The Delta variant of the coronavirus does exist and has been identified in more than 100 countries, contrary to a viral online post.
One widely shared meme on Facebook shows former U.S. President Donald Trump holding up an executive order with text superimposed that reads: “The Delta variant is fake news” (here).
“I don’t believe any of it. They are just fueling the fire for the Democrats,” one social media user said in the comments. “I think so, too. Just another way to keep some people in fear. Go on with your life, people,” another individual added.
The Delta variant does exist, however, and all viruses naturally mutate over time (here).
According to the World Health Organization (WHO), the Delta variant has been identified in 104 countries to date (here).
Data published by Public Health England (PHE) reports that Delta accounted for approximately 99% of sequenced cases from June 27 to July 3 (here) while the U.S. Centers for Disease Control and Prevention (CDC) reports that the Delta variant is more transmissible than previous strains (here).
“The variants have also not only been sequenced but have also been examined in labs both in cell culture as well as in animal models of infection,” Dr Jason Kindrachuk, Assistant Professor of Viral Pathogenesis at the University of Manitoba in Canada told Reuters in a previous interview.
“Not only were sequences identified in fall 2020 but we have also watched the variants of concern replace circulating strains in independent locations across the globe beyond the areas where they were first identified,” Kindrachuk added.
Changes in characteristics such as transmission, disease severity and immune evasion occur when a mutation starts to impact how the virus behaves (here).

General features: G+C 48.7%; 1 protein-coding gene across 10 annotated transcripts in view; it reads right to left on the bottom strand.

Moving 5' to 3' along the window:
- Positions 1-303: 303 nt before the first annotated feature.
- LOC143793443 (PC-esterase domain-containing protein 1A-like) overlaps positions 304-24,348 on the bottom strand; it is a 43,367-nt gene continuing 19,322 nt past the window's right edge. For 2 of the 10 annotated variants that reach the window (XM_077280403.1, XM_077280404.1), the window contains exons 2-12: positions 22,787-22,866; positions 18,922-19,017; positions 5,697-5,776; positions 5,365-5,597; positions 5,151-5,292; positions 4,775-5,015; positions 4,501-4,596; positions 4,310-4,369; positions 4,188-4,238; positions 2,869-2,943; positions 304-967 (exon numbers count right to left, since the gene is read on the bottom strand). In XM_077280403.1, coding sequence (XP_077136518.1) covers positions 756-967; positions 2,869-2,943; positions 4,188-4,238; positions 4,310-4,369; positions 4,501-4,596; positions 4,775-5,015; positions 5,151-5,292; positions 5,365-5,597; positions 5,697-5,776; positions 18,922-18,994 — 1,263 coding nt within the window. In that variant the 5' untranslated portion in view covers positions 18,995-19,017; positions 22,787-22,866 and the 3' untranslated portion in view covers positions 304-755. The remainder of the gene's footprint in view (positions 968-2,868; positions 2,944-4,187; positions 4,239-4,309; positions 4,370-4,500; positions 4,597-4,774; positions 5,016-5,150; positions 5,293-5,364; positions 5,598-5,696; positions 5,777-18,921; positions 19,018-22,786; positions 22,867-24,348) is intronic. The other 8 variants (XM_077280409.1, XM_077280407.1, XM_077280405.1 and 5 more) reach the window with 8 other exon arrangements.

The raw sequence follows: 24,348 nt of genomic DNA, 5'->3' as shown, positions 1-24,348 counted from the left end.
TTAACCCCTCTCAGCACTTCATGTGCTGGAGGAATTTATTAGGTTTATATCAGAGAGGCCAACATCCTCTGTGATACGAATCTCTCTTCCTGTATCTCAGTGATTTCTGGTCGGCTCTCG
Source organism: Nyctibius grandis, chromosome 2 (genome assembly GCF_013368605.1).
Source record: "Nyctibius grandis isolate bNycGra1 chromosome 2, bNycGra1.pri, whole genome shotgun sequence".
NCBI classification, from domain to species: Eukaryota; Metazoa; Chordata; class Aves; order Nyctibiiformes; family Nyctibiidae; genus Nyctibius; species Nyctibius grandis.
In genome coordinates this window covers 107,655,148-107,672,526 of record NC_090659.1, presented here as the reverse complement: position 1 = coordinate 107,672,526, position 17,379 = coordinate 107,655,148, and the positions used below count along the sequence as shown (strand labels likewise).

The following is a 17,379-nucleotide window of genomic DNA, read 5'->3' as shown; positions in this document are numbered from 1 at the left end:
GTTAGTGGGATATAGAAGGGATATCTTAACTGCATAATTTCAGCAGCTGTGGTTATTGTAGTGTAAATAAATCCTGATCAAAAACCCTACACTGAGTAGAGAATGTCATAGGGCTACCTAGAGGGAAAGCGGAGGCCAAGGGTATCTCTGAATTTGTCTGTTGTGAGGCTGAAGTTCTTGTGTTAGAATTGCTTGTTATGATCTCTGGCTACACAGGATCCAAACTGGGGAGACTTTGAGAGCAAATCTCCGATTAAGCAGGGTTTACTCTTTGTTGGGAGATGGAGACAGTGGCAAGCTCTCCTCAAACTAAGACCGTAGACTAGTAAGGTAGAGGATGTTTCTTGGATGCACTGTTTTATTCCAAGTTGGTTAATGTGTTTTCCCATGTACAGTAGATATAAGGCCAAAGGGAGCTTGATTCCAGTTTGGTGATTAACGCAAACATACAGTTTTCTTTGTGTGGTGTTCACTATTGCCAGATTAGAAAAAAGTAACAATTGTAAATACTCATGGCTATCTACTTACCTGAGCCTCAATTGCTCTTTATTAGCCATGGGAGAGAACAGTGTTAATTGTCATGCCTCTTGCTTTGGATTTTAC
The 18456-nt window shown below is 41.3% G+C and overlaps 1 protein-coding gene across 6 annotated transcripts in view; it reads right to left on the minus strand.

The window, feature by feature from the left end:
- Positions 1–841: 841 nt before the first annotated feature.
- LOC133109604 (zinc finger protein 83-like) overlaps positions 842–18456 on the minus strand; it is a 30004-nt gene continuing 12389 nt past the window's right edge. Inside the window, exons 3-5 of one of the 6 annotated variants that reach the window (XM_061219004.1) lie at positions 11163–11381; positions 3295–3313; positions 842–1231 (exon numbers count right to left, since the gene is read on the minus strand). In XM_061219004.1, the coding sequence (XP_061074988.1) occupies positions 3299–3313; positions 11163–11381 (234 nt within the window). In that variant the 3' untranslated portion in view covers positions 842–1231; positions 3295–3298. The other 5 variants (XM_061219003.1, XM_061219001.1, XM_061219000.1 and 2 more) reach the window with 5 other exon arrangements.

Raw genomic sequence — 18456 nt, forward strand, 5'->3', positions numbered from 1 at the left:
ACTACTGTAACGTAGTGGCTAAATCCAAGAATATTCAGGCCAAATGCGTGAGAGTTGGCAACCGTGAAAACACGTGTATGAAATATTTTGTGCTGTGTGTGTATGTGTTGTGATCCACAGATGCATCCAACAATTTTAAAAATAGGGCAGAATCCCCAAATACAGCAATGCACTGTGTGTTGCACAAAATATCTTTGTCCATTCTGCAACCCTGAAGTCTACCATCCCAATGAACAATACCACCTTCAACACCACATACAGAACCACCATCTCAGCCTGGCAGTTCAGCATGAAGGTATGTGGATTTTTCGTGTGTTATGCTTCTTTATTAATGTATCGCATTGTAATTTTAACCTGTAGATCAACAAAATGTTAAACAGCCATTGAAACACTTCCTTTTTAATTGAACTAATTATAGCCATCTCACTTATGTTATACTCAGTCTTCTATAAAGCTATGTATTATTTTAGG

The behavioral changes of a virus due to mutations can have a “direct impact on properties of the virus that potentially enhance its ability to transmit through our population” which can be through decreased ability to detect it or by increased spread from person to person.
“This is the issue that we’ve seen with Alpha, Beta, Gamma and Delta,” Kindrachuk told Reuters, referring to the four major variants of the coronavirus seen to date.
Neil Ferguson of Imperial College London told reporters in June that the Delta variant is estimated to be 60% more transmissible than the Alpha variant (here) with the CDC also stating that the variant has higher transmissibility than previous strains (here).
According to the European Centre for Disease Prevention and Control (ECDC), the Delta variant is expected to represent 90% of all circulating SARS-CoV-2 in the European Union by September 2021 (here , here).
Reuters previously addressed the claim that the Delta variant is a ploy to force younger populations to get a COVID-19 vaccine (here).
False. The Delta variant does exist and has been identified in more than 100 countries.
This article was produced by the Reuters Fact Check team. Read more about our work to fact-check social media posts here .
Our Standards: The Thomson Reuters Trust Principles.